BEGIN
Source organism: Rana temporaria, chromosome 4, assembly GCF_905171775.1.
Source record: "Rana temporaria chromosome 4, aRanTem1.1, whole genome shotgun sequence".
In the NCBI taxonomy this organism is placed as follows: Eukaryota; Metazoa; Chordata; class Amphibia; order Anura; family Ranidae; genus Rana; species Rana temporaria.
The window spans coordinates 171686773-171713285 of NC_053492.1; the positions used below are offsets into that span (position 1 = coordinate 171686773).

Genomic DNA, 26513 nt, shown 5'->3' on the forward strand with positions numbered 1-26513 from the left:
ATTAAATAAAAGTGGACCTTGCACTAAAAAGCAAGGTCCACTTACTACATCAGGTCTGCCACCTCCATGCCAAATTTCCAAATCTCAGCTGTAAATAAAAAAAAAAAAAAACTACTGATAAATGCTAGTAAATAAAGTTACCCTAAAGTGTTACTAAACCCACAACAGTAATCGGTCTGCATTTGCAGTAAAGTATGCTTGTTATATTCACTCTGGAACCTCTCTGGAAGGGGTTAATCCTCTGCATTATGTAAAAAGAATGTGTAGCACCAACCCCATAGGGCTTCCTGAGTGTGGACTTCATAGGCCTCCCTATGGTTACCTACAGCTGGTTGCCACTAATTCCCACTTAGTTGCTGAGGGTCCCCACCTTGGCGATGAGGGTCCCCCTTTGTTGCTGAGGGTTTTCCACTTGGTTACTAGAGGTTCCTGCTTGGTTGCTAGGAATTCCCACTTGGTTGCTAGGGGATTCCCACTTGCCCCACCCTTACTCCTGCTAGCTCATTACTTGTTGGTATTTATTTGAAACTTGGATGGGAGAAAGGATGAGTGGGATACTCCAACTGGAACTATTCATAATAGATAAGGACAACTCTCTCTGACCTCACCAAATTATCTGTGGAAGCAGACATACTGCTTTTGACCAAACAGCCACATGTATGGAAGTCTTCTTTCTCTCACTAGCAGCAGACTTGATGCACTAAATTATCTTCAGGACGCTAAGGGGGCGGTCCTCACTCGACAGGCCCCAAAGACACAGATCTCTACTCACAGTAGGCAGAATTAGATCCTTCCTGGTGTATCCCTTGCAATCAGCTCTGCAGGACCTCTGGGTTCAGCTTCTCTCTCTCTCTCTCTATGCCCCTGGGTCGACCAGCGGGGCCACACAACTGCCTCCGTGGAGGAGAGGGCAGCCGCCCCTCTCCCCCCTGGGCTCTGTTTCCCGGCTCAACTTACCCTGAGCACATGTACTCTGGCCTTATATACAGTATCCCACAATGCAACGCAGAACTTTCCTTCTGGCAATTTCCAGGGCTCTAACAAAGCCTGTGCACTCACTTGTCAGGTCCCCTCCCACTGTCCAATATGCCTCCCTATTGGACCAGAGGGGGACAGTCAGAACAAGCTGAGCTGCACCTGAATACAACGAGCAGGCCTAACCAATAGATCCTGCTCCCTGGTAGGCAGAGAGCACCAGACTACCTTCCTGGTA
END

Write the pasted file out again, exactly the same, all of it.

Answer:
Source organism: Rana temporaria, chromosome 4, assembly GCF_905171775.1.
Source record: "Rana temporaria chromosome 4, aRanTem1.1, whole genome shotgun sequence".
In the NCBI taxonomy this organism is placed as follows: Eukaryota; Metazoa; Chordata; class Amphibia; order Anura; family Ranidae; genus Rana; species Rana temporaria.
The window spans coordinates 171686773-171713285 of NC_053492.1; the positions used below are offsets into that span (position 1 = coordinate 171686773).

Genomic DNA, 26513 nt, shown 5'->3' on the forward strand with positions numbered 1-26513 from the left:
ATTAAATAAAAGTGGACCTTGCACTAAAAAGCAAGGTCCACTTACTACATCAGGTCTGCCACCTCCATGCCAAATTTCCAAATCTCAGCTGTAAATAAAAAAAAAAAAAAACTACTGATAAATGCTAGTAAATAAAGTTACCCTAAAGTGTTACTAAACCCACAACAGTAATCGGTCTGCATTTGCAGTAAAGTATGCTTGTTATATTCACTCTGGAACCTCTCTGGAAGGGGTTAATCCTCTGCATTATGTAAAAAGAATGTGTAGCACCAACCCCATAGGGCTTCCTGAGTGTGGACTTCATAGGCCTCCCTATGGTTACCTACAGCTGGTTGCCACTAATTCCCACTTAGTTGCTGAGGGTCCCCACCTTGGCGATGAGGGTCCCCCTTTGTTGCTGAGGGTTTTCCACTTGGTTACTAGAGGTTCCTGCTTGGTTGCTAGGAATTCCCACTTGGTTGCTAGGGGATTCCCACTTGCCCCACCCTTACTCCTGCTAGCTCATTACTTGTTGGTATTTATTTGAAACTTGGATGGGAGAAAGGATGAGTGGGATACTCCAACTGGAACTATTCATAATAGATAAGGACAACTCTCTCTGACCTCACCAAATTATCTGTGGAAGCAGACATACTGCTTTTGACCAAACAGCCACATGTATGGAAGTCTTCTTTCTCTCACTAGCAGCAGACTTGATGCACTAAATTATCTTCAGGACGCTAAGGGGGCGGTCCTCACTCGACAGGCCCCAAAGACACAGATCTCTACTCACAGTAGGCAGAATTAGATCCTTCCTGGTGTATCCCTTGCAATCAGCTCTGCAGGACCTCTGGGTTCAGCTTCTCTCTCTCTCTCTCTATGCCCCTGGGTCGACCAGCGGGGCCACACAACTGCCTCCGTGGAGGAGAGGGCAGCCGCCCCTCTCCCCCCTGGGCTCTGTTTCCCGGCTCAACTTACCCTGAGCACATGTACTCTGGCCTTATATACAGTATCCCACAATGCAACGCAGAACTTTCCTTCTGGCAATTTCCAGGGCTCTAACAAAGCCTGTGCACTCACTTGTCAGGTCCCCTCCCACTGTCCAATATGCCTCCCTATTGGACCAGAGGGGGACAGTCAGAACAAGCTGAGCTGCACCTGAATACAACGAGCAGGCCTAACCAATAGATCCTGCTCCCTGGTAGGCAGAGAGCACCAGACTACCTTCCTGGTA